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Last Updated: Tuesday, 4 January, 2005, 15:46 GMT
Six degrees of Welsh separation
Wales is often described as a small world, where everybody knows everybody else.

A new three-part programme starting on BBC Radio Wales on Monday is putting this to the test by carrying out an experiment to try and work out exactly how small the country really is.

Letters were sent all around Wales for the experiment

It is a repeat of a famous sociological investigation that tested the idea that we are all connected to each other by just six degrees of separation.

Programme producer Aled Rowlands came up with idea for the series after travelling to a wedding in north Wales, where he had assumed that he wouldn't know anybody.

"As it turned out," he said, "the first person I met was an old school friend, the second person was one of my best friends' cousins, and the third person was the housemate of a former colleague!

"I couldn't believe it, but I'm sure it must happen to people living here all the time," he added.

As a result, he decided to repeat an experiment first carried out by Harvard Professor Stanley Millgram in 1965, testing the idea that we are all linked by just six people.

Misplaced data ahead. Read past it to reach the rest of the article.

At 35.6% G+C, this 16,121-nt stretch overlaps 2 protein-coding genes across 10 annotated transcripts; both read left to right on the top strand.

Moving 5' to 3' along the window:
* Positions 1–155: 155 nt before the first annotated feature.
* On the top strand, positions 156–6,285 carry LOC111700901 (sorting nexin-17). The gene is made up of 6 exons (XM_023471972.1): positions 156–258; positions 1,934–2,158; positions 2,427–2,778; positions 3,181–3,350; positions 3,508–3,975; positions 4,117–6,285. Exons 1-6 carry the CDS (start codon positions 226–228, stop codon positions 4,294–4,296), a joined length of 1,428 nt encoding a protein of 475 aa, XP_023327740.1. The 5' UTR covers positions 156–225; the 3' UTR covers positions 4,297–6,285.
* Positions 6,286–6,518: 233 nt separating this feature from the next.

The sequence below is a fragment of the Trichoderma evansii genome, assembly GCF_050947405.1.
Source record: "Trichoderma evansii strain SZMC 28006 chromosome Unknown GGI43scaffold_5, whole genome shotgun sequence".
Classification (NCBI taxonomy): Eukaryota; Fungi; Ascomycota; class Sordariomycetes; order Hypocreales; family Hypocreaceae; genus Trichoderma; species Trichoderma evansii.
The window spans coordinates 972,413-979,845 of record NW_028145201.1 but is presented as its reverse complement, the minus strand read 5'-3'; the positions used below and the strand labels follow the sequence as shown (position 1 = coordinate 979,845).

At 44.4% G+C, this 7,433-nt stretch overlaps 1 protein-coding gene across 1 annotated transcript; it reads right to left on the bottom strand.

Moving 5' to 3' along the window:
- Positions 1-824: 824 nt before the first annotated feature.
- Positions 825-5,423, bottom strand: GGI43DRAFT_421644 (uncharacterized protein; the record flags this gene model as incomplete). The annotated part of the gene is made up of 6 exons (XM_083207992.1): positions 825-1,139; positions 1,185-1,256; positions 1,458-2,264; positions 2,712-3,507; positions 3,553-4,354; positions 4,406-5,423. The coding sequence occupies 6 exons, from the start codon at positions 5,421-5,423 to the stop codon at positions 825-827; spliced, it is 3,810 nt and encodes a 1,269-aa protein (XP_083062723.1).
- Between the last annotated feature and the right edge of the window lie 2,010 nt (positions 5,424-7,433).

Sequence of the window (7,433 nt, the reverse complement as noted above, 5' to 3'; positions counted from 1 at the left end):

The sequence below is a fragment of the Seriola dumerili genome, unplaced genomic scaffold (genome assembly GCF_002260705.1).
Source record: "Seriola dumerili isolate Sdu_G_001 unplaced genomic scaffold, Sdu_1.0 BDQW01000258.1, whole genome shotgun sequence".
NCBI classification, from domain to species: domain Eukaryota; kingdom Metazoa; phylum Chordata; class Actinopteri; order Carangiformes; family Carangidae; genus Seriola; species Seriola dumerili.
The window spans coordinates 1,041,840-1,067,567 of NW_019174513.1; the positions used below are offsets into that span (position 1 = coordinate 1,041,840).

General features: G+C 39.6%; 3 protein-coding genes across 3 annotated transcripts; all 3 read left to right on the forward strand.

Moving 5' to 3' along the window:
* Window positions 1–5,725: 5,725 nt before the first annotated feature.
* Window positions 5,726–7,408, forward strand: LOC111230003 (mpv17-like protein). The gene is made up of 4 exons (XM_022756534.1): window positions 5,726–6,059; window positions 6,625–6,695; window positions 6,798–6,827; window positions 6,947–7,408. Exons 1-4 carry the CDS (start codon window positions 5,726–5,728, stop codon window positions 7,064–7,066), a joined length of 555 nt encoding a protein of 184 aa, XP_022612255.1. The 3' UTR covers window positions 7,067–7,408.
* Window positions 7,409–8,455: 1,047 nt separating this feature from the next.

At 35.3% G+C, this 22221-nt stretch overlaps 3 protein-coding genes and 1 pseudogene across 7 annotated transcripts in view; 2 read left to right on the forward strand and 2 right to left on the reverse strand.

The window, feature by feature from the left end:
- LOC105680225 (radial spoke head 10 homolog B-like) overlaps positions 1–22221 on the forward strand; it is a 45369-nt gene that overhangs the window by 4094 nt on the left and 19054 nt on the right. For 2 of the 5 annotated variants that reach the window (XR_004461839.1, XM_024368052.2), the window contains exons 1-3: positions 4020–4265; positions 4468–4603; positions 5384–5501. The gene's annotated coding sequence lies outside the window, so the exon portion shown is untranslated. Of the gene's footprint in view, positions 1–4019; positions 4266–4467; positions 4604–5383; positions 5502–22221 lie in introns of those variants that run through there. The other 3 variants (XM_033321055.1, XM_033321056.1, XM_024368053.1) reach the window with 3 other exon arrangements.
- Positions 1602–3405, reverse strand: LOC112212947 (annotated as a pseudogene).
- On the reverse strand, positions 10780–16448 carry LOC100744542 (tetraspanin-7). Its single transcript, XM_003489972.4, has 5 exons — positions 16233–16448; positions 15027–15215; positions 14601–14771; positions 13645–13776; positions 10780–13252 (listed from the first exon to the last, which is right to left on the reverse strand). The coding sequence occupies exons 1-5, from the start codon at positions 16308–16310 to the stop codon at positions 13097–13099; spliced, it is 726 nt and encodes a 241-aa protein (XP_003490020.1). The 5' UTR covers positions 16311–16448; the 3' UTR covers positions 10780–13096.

"For his experiment, Professor Millgram sent out letters to various people across the United States to see if they would pass the letter on to a target person in Boston," he explained.

By a strange coincidence his father comes from the same village that I was brought up in and we were within one or two years of being contemporaries
Grey Evans

"Failing that, they were to pass the letter on to the person they felt was more likely to know him.

"On average, he found the letter reached the target in six stages.

"Now, 40 years later, in Wales, we've tried the same experiment, sending out 100 letters to people living in all parts of the country."

Despite deliberately choosing a very ordinary target person - religious minister Gareth Rowlands, 35, from Caerphilly - he has received letters from all corners of Wales.

"I would describe myself as a north Walian, quite normal hopefully," said Gareth Rowlands.

"I'm a farmer's son, one of four kids and brought up quite traditionally.

"I feel that I'm a bit shy so I was a little sceptical about the experiment, but I'm pleased so many letters have come back to me."

Grey Evans, an actor living in Pwllheli, received one of the letters, realised that he knew Mr Rowlands, and so sent it directly to him.

This was one degree of separation.


"I looked at the name," said Mr Evans, "and thought that it looked familiar.

"I know him as the husband of the daughter of friends of mine. But by a strange coincidence his father comes from the same village that I was brought up in and we were within one or two years of being contemporaries."

Aled said he was very pleased with the results.

"We can say with confidence that our experiment has been successful, that we have managed to get some letters through to our target.

"As to whether it's six degrees of separation, more or less, you'll have to listen to the programmes to find out."

The first part of Small Wales was broadcast at 1800 GMT on Monday 3 January on BBC Radio Wales. It will be repeated at 0630 GMT on Sunday, 9 January, and the other parts will be aired on the subsequent two Mondays and Sundays.

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